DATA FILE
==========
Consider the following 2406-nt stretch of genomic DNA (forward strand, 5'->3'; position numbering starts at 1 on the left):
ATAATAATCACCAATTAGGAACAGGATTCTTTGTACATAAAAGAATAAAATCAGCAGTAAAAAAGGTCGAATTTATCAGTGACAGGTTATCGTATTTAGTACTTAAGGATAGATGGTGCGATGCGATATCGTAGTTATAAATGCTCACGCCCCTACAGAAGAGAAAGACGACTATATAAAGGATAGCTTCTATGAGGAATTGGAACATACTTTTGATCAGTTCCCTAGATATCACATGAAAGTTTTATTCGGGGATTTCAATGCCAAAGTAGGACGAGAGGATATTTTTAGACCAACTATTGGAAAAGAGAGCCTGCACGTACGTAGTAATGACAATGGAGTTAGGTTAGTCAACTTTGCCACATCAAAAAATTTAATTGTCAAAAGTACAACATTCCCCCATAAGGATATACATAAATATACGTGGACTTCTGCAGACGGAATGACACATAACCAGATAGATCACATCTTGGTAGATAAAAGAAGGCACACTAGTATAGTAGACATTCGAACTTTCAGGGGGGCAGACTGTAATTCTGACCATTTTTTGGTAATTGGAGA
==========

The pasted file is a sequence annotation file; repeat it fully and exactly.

Consider the following 2406-nt stretch of genomic DNA (forward strand, 5'->3'; position numbering starts at 1 on the left):
ATAATAATCACCAATTAGGAACAGGATTCTTTGTACATAAAAGAATAAAATCAGCAGTAAAAAAGGTCGAATTTATCAGTGACAGGTTATCGTATTTAGTACTTAAGGATAGATGGTGCGATGCGATATCGTAGTTATAAATGCTCACGCCCCTACAGAAGAGAAAGACGACTATATAAAGGATAGCTTCTATGAGGAATTGGAACATACTTTTGATCAGTTCCCTAGATATCACATGAAAGTTTTATTCGGGGATTTCAATGCCAAAGTAGGACGAGAGGATATTTTTAGACCAACTATTGGAAAAGAGAGCCTGCACGTACGTAGTAATGACAATGGAGTTAGGTTAGTCAACTTTGCCACATCAAAAAATTTAATTGTCAAAAGTACAACATTCCCCCATAAGGATATACATAAATATACGTGGACTTCTGCAGACGGAATGACACATAACCAGATAGATCACATCTTGGTAGATAAAAGAAGGCACACTAGTATAGTAGACATTCGAACTTTCAGGGGGGCAGACTGTAATTCTGACCATTTTTTGGTAATTGGAGA